Operators: Operators, such as 'max', 'min', 'argmax', 'argmin', 'log', 'exp', 'sin', 'cos', etc., specify operations on variables. Therefore, do not just write 'max' in your math mode equation, since Latex will interpret this as three variables ('m', 'a', and 'x'). Instead, use the '\max' , '\min', '\log', etc. operators. For 'argmax' and 'argmin', define the following operators yourself in you document preamble by adding: \usepackage{amsmath}, \DeclareMathOperator*{\argmin}{arg\,min} and \DeclareMathOperator*{\argmax}{arg\,max}.

Labels: When you want to label a variable, do not write $x_{train}$, since this will make Latex write 'train' as if they are variables 't', 'r', 'a', 'i', 'n' again. Instead, write $x_\text{train}$ to indicate 'train' is a text label (not a variable).

BAD: variables after the max should appear in italic (like first part).

BAD: operator (log) written as variable (use \log)

## 5. Stick to notational conventions

Make sure you stick to notational conventions, which makes it much easier to read your equations:

Sets: use italic uppercase letters.

Example: "$\mathcal{S}$ denotes the state space."

For sets of the basic number system, use blackboard bold ($\mathbb{..}$) uppercase letters. Example: $\mathbb{R}$ (real line), $\mathbb{N}$ (natural numbers), etc.

Functions: use lower (possibly upper) case letters with brackets.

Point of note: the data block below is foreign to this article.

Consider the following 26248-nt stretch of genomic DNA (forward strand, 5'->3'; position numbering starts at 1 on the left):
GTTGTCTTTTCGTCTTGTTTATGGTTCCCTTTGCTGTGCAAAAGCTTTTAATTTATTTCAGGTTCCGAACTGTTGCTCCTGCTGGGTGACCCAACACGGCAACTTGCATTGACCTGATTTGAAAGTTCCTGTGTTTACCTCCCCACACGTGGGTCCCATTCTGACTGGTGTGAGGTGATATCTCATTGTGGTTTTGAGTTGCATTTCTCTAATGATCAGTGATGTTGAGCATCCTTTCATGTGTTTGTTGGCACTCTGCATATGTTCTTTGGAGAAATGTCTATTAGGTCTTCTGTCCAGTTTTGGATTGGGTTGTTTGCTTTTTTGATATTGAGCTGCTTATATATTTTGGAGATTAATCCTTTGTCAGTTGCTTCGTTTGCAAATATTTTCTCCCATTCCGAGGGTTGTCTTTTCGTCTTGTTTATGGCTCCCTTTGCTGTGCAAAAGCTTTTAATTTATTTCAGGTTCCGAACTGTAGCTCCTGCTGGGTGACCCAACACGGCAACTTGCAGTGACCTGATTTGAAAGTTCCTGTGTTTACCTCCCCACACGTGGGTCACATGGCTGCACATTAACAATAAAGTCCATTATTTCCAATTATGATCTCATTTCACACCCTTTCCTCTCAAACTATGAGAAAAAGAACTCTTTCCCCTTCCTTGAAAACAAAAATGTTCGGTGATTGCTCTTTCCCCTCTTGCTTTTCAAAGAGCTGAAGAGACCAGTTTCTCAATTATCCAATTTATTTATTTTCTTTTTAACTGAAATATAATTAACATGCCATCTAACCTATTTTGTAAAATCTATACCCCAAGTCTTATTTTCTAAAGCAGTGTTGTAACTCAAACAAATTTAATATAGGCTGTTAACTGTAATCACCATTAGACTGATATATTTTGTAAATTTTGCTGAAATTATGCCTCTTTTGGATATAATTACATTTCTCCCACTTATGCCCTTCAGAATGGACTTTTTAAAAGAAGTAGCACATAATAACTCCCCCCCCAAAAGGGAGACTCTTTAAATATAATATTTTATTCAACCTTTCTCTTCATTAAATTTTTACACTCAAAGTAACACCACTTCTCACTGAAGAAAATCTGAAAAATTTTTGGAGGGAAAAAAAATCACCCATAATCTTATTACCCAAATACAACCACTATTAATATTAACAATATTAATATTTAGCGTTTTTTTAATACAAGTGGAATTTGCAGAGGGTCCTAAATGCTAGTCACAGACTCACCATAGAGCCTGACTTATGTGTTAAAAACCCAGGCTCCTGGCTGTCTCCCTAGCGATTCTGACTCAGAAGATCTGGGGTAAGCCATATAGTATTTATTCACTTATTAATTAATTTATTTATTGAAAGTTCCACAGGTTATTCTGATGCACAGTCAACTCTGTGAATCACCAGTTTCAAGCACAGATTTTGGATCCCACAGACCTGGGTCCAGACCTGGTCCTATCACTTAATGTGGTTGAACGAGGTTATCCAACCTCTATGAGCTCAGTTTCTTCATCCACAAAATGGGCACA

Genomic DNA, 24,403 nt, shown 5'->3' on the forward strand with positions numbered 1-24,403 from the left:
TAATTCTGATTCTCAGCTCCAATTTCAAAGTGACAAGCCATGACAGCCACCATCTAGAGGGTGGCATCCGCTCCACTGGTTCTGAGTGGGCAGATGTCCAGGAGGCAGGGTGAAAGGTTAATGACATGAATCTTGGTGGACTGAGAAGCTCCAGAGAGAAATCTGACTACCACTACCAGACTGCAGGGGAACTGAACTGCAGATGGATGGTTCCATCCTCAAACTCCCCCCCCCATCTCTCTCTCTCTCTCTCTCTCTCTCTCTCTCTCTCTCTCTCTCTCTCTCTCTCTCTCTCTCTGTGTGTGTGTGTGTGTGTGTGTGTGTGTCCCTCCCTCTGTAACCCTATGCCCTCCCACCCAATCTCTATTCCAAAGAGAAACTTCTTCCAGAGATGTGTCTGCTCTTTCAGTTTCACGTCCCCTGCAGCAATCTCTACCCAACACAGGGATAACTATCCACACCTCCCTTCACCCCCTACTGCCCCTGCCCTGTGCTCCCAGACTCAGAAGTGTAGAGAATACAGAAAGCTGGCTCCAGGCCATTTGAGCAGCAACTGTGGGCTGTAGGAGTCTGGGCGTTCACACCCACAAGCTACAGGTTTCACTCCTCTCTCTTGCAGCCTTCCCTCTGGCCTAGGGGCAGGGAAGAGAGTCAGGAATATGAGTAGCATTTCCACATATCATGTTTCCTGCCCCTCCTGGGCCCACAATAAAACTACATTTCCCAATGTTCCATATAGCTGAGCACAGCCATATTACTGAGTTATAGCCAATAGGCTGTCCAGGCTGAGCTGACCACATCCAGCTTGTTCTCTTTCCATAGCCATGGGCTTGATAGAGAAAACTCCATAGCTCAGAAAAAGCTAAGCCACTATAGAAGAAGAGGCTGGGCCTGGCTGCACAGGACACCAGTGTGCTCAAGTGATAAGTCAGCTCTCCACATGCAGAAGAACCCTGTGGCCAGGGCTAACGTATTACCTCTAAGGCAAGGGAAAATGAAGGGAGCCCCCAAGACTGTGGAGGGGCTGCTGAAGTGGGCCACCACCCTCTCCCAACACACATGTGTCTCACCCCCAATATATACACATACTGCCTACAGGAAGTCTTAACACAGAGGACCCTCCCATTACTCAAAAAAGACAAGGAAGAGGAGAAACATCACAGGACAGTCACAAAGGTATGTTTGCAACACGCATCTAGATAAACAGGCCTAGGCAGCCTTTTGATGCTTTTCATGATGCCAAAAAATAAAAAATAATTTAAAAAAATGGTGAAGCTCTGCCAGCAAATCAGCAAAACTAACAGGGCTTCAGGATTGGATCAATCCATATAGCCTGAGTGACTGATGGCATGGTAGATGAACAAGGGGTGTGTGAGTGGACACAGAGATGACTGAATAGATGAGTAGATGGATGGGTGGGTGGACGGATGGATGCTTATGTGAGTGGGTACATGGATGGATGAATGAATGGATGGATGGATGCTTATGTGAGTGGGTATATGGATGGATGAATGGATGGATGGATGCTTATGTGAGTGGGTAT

When a function depends on parameters, you may use a subscript. Example: "$f_\theta(x)$ denotes a neural network parameterized by $\theta$".

Vectors and matrices: Technically, you should use bold lower case letters for vectors, and bold upper case letters for matrices.

Example: $\boldsymbol{x} denotes the vector of inputs$. However, in when the vector representation is not necessary for your story, bold notation is often omitted. Index into a vector/matrix through subscripts, e.g. $\boldsymbol{A}_{i,j}$ denotes the element in the i-th row and j-th column of matrix A.

Probability distributions:

When you work with probability distribution, the convention is to use upper case letters for the random variables, and lower case letters for a realized particular value. Example: The random variable $X$ takes value $x=2$ with probability $P(X=2)=0.3$. In practice, probability distributions are often written with either lower or upper case letter, i.e., $P(X=x)$ is typically abbreviated to either $p(X)$ or p(x), or even P(X) or P(x), depending on your preference.

To indicate sampling from a distribution, use a tilde (\sim). Example: $s' \sim \pi(s'|s,a)$.

For expectation, use an uppercase E, preferably in blackboard bold: $\mathbb{E}]$.

For operators with an argument, indicate the argument:

Max/min: write $\max_{a \in \mathcal{A}}$ instead of only $\max$. Can be abbreviated to only $\max_a$.

Expectations: write $\mathbb{E}_{x \sim p(x)} [...]}$ instead of only $\mathbb{E} [...]$. Can be abbreviated to only $\mathbb{E}_x$ or $\mathbb{E}_{p(x)}$.

Multiplication & division: use \cdot (and never * or x) for multiplication, and \frac{}{} (and preferably not /) for division.

## 6. Keep notation consistent

Stick to the same notation throughout your whole document. Check for this by explicitly rereading your document for notation!

Example from a single report:

## 7. Practice!

Students that struggle with equations, often have the tendency to not practice with them, and ignore them as much as possible. However, in the long run this is a very bad tactic: it will make the problem worse and worse. Understanding and writing equations is really about practice, and you should start practicing both as soon as possible.